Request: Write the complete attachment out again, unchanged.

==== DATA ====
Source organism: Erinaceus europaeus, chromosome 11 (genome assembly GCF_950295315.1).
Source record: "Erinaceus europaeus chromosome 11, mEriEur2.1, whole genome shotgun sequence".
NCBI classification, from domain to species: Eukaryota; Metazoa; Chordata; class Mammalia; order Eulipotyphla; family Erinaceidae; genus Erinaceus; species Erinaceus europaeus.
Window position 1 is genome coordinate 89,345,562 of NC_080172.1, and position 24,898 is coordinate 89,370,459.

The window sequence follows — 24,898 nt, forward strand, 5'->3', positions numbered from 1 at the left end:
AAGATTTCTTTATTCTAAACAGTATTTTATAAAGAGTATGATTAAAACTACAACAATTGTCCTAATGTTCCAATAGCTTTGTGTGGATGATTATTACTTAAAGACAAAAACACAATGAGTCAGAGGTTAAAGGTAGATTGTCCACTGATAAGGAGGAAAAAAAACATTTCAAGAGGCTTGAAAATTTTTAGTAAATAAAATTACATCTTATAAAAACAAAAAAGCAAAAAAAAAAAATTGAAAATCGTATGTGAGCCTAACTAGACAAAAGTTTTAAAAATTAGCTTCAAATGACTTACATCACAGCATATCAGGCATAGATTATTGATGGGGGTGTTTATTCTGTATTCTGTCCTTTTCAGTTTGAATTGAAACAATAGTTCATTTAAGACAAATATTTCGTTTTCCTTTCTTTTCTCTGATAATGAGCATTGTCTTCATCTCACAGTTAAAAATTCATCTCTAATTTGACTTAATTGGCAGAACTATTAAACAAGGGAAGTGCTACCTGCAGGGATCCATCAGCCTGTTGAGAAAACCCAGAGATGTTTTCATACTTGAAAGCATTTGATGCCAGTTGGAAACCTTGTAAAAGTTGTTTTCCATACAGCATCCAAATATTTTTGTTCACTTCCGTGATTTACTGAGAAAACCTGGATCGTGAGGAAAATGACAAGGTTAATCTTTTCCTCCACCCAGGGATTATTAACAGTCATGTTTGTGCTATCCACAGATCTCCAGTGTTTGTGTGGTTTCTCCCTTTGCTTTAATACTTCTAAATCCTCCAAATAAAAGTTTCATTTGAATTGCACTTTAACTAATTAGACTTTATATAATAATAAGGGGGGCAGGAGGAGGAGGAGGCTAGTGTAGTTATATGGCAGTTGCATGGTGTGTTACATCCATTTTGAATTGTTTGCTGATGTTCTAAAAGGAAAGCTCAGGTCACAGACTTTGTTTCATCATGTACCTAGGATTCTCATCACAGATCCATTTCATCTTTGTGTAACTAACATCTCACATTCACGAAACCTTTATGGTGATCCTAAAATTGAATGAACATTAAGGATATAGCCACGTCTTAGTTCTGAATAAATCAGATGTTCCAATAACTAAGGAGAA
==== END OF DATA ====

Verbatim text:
Source organism: Erinaceus europaeus, chromosome 11 (genome assembly GCF_950295315.1).
Source record: "Erinaceus europaeus chromosome 11, mEriEur2.1, whole genome shotgun sequence".
NCBI classification, from domain to species: Eukaryota; Metazoa; Chordata; class Mammalia; order Eulipotyphla; family Erinaceidae; genus Erinaceus; species Erinaceus europaeus.
Window position 1 is genome coordinate 89,345,562 of NC_080172.1, and position 24,898 is coordinate 89,370,459.

The window sequence follows — 24,898 nt, forward strand, 5'->3', positions numbered from 1 at the left end:
AAGATTTCTTTATTCTAAACAGTATTTTATAAAGAGTATGATTAAAACTACAACAATTGTCCTAATGTTCCAATAGCTTTGTGTGGATGATTATTACTTAAAGACAAAAACACAATGAGTCAGAGGTTAAAGGTAGATTGTCCACTGATAAGGAGGAAAAAAAACATTTCAAGAGGCTTGAAAATTTTTAGTAAATAAAATTACATCTTATAAAAACAAAAAAGCAAAAAAAAAAAATTGAAAATCGTATGTGAGCCTAACTAGACAAAAGTTTTAAAAATTAGCTTCAAATGACTTACATCACAGCATATCAGGCATAGATTATTGATGGGGGTGTTTATTCTGTATTCTGTCCTTTTCAGTTTGAATTGAAACAATAGTTCATTTAAGACAAATATTTCGTTTTCCTTTCTTTTCTCTGATAATGAGCATTGTCTTCATCTCACAGTTAAAAATTCATCTCTAATTTGACTTAATTGGCAGAACTATTAAACAAGGGAAGTGCTACCTGCAGGGATCCATCAGCCTGTTGAGAAAACCCAGAGATGTTTTCATACTTGAAAGCATTTGATGCCAGTTGGAAACCTTGTAAAAGTTGTTTTCCATACAGCATCCAAATATTTTTGTTCACTTCCGTGATTTACTGAGAAAACCTGGATCGTGAGGAAAATGACAAGGTTAATCTTTTCCTCCACCCAGGGATTATTAACAGTCATGTTTGTGCTATCCACAGATCTCCAGTGTTTGTGTGGTTTCTCCCTTTGCTTTAATACTTCTAAATCCTCCAAATAAAAGTTTCATTTGAATTGCACTTTAACTAATTAGACTTTATATAATAATAAGGGGGGCAGGAGGAGGAGGAGGCTAGTGTAGTTATATGGCAGTTGCATGGTGTGTTACATCCATTTTGAATTGTTTGCTGATGTTCTAAAAGGAAAGCTCAGGTCACAGACTTTGTTTCATCATGTACCTAGGATTCTCATCACAGATCCATTTCATCTTTGTGTAACTAACATCTCACATTCACGAAACCTTTATGGTGATCCTAAAATTGAATGAACATTAAGGATATAGCCACGTCTTAGTTCTGAATAAATCAGATGTTCCAATAACTAAGGAGAA